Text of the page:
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Charlotte Bike Accident Lawyers Examine Whether Sharrows are Safer for Bicyclists

Mar 17, 2015 - Bicycle Accidents by

Shared lane markings, commonly known as sharrows, are relatively new to North Carolina roads. A common belief is that the purpose of the markings is simply to remind motorists that they share certain lanes with bicycles, but the design and purpose are more far-reaching. Now that studies have looked into the effectiveness of sharrows, it is time for drivers and bicyclists to examine their use with an eye toward greater safety.

The Design of Sharrows is Intricate

The appearance of sharrow markings varies from state to state and from one community to the next; however, they typically include images of a chevron and a bicycle. Most people do not realize that these markings are very carefully placed to guide bicyclists to safe areas with the following goals in mind:

  • To reduce the number of bicycle/pedestrian accidents by encouraging bicyclists to ride on the road, rather than on sidewalks
  • To add space between bikes and parked vehicles to reduce the number of riders who get “doored”
  • To increase the space between bicycles and passing motor vehicles
  • To encourage bicyclists to ride in the same direction as motor traffic, as required by law
  • To increase the space between motor vehicles and parked vehicles, even when no bicycles are present

Studies Indicate Sharrows Can Improve Biker Safety

In a 2010 Evaluation of Shared Lane Markings, the Federal Highway Administration examined experiments instituted in Cambridge, MA, Chapel Hill, NC and Seattle WA. In the NC experiment, the analysis focused on a number of concerns, including the following:

  • Motorist passing frequency: Both before and after the introduction of sharrows, motorists passed bicyclists at a rate of about 91 to 92 percent. When bikers traveled uphill, the passing percentage increased to 98 percent.
  • Motorist passing practices; Before sharrows, 18 percent of motorists completely changed lanes to pass bikes, 58 percent partially changed lanes and 24 percent remained behind the bicycles. After sharrows, those percentages changed to 17, 52 and 32 percent, respectively, and were considered statistically significant. The percentages increased even more for downhill traffic.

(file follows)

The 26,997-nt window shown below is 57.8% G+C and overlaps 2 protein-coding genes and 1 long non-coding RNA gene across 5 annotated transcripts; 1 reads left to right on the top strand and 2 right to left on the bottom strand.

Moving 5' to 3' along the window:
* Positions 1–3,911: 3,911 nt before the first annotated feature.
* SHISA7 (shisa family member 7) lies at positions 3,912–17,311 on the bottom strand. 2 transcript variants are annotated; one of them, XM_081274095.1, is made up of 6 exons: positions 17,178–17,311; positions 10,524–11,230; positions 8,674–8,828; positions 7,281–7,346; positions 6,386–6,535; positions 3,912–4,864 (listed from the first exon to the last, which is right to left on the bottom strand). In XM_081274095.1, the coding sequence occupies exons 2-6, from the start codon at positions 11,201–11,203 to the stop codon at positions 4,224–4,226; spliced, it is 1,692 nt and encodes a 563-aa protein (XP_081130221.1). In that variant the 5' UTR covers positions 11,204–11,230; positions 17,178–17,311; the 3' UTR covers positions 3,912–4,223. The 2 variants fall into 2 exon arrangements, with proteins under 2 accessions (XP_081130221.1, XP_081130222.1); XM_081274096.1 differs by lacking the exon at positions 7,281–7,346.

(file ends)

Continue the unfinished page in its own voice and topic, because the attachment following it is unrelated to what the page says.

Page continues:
• Safe overtaking by motorists: The study found a statistically significant improvement when examining whether sharrows caused motorists to overtake bikes without slowing down suddenly or changing trajectory. Before sharrows, the safety rate was about 94 percent. After sharrows, the percentage increased to 96 percent.
  • Bicyclist avoidance maneuvers: While riders initiated avoidance maneuvers to avoid conflict with motorists at a rate of 81 percent before sharrows, that percentage decreased to 71 percent after sharrows.

While these and other statistics indicate a degree of improvement to bicyclist safety on NC roads, other test results showed little difference in the distance between motorists and bicycles before and after the introduction sharrows.

Even With Sharrows, Bicyclists Need to Remain Highly Vigilant

Without a doubt, sharrows add a degree of safety to riders, but dedicated bike lanes are more likely to significantly add to biker protection. Unfortunately, the NC roadways do not always provide the space needed for dedicated lanes, so bicyclists need to remain watchful for risks that can cause bicycle accidents.

These accidents often cause serious injuries to bicyclists and they require skilled legal support to help them pursue the full and fair compensation they deserve. Call us at 844-452-3688, or use our convenient online contact form to schedule a free initial consultation and learn how we can help.